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Pope Benedict and the Holy Grail

February 11, AD2013 5 Comments

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With the announcement of Pope Benedict XVI\’s resignation, this image was being shown on the ABC Special Reports.

What struck me most, aside from the announcement itself, was the chalice the Pope was raising.

Written about in St. Laurence & the Holy Grail, it appears to be the Holy Chalice of Valencia, depicted in this painting:

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While there are many stories of the Holy Grail and the Catholic Encyclopedia treats the subject most comprehensively here, Robert Johnson\’s book He: Understanding Masculine Psychology describes how the quest for it explains what men, including the Pope, are finally after in pursuing it. Some recent documentaries even suggest that Adolf Hitler sought it in his own quest for ultimate power. In the movies, of course, we have the fictional version of Indiana Jones and the Last Crusade.

So symbolically it may seem to many that Pope Benedict XVI is giving up the most powerful position in the world and thus limiting, perhaps, his access to the Holy Grail.

\”Why?\” they surely are asking.

Let us listen with our whole mind, heart, soul and spirit to what the Pope says:

\”\”After having repeatedly examined my conscience before God, I have come to the certainty that my strengths due to an advanced age are no longer suited to an adequate exercise of the Petrine ministry …I am well aware that this ministry, due to its essential spiritual nature, must be carried out not only by words and deeds but no less with prayer and suffering.\”

My sense, from afar, is that our Pope does not see the Holy Grail as just a material object to be sought after. Nor does he see it as a source of power to be wielded in the real politics of the world like a Hitler might have wanted to, thinking it had magical powers. Rather, our Pope recognizes the realities of his older age, remembers how his predecessor Pope John Paul II endured his last years, while still governing the Church, and now, with God\’s help, wants to do something just as important at the end of his life. What?

Perhaps Pope Benedict XVI wants now to serve us with his example of how to more fully become in ourselves the Holy Grail so that, especially in our last years, we will want to be more personally the vessel to hold the Body and Blood of Christ until we pour it out completely in the most loving ways our God calls each of us to do.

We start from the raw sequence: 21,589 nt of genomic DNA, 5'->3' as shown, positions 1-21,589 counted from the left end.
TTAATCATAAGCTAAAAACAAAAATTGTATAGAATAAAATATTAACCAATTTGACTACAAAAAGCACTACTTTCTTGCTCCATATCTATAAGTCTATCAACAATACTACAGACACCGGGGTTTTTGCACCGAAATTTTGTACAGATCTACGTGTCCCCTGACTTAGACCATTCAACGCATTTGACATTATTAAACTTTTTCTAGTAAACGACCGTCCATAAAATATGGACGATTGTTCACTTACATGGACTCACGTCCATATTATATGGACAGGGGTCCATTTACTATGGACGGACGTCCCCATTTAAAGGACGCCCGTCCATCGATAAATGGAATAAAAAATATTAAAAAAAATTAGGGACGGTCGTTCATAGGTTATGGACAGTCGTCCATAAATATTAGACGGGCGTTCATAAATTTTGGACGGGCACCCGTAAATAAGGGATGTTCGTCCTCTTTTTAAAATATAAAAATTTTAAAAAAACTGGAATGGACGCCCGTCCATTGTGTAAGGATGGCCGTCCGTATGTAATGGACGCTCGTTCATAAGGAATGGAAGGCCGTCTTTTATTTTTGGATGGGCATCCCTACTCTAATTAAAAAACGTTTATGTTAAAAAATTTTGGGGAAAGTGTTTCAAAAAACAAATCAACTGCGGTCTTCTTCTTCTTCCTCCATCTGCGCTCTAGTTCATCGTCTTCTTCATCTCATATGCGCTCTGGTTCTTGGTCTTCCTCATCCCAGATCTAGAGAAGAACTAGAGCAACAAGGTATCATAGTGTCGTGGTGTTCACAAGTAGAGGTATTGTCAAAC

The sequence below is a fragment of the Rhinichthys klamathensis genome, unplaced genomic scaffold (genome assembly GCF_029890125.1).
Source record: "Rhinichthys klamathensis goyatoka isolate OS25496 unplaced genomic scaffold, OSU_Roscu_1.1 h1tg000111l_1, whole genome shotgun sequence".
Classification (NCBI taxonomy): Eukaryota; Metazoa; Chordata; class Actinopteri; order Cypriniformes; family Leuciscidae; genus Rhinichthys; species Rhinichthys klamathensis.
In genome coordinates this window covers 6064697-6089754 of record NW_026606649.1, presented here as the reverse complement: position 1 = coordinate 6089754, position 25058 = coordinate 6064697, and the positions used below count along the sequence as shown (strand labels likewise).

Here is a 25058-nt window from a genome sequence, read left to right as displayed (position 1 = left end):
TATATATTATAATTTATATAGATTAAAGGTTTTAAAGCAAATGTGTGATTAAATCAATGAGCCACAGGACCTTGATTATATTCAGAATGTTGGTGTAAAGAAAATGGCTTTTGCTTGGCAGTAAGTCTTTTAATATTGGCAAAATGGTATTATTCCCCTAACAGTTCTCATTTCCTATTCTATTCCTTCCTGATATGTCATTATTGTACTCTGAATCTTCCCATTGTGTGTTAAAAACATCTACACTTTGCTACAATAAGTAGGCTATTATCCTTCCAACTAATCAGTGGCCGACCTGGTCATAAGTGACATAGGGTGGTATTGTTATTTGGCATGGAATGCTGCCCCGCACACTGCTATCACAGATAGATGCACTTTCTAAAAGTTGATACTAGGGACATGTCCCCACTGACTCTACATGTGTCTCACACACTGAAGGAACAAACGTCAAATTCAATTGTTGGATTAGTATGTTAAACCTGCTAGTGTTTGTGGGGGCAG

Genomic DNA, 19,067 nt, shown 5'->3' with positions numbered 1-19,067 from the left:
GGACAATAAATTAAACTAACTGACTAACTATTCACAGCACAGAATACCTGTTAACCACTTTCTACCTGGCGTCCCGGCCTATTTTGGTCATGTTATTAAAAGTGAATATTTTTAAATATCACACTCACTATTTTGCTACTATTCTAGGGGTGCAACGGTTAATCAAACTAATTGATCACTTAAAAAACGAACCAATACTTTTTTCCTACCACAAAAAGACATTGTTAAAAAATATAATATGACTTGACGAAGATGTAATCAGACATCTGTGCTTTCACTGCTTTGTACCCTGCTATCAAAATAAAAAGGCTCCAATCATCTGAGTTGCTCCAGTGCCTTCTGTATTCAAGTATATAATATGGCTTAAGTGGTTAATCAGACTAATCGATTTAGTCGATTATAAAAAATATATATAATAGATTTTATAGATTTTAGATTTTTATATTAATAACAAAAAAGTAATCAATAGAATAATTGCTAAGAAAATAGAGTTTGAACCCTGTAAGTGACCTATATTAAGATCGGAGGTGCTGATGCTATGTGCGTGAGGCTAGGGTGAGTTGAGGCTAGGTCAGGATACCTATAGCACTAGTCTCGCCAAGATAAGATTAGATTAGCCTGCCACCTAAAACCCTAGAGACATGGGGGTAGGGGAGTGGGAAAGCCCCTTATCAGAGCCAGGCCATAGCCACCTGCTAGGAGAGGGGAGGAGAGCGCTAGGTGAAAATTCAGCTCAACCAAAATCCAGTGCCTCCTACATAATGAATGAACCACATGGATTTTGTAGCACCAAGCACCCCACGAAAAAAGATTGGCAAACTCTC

Long live, Pope Benedict XVI!

 

Filed in: Faith • Tags:

About the Author:

John Darrouzet is a successful Hollywood screenwriter, an accomplished lawyer, a student of decision-making, and a deeply committed Roman Catholic layman who is FINDING FAITH AT THE MOVIES. Read more about John here.

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  • Sophie

    THe Blessed Pope John Paul II held out with frailing health to serve as an example that it is alright to suffer with illness and how to make it into a means of offering and unity with the cross of Christ. Bec of his example, I was able to support my dad’s terminal illness and suffering in the most supernatural of way. No thoughts of euthanasia ever came through our mind.

    I know God has a plan, a divine plan why the current Holy Father had come to this prayerful decision. There are things unknown to us that really need a Shepherd to be of strong body and mind. I pray for the next successor of Peter to have the strength to steer the ship of Christ.

    • http://www.linkedin.com/in/johnldarrouzet John Darrouzet

      You rightly characterize this as a most significant decision by Pope Benedict XVI. It is not simply a judgment based on what has past, nor a choice to address only present concerns.

      It is a decision aimed at future courses of action, not only on his part, but on behalf of all the People of God and his Holy Catholic Church.

  • Pingback: CATHOLIC BLOGOSPHERE ROUNDUP OF POPE'S RESIGNATION | Big Pulpit

  • Kurtis POdgorski

    I am having some trouble in my faith and i need some guidance. If there is some one that can help me i would be great full. Thank you for your time.

    • http://stacytrasancos.com/ Stacy Trasancos

      Kurtis, we can share out stories and offer encouragement, but for spiritual guidance, you need a priest. If you have any questions about contacting one, we can try to help with that. Many of us have been there. God bless you.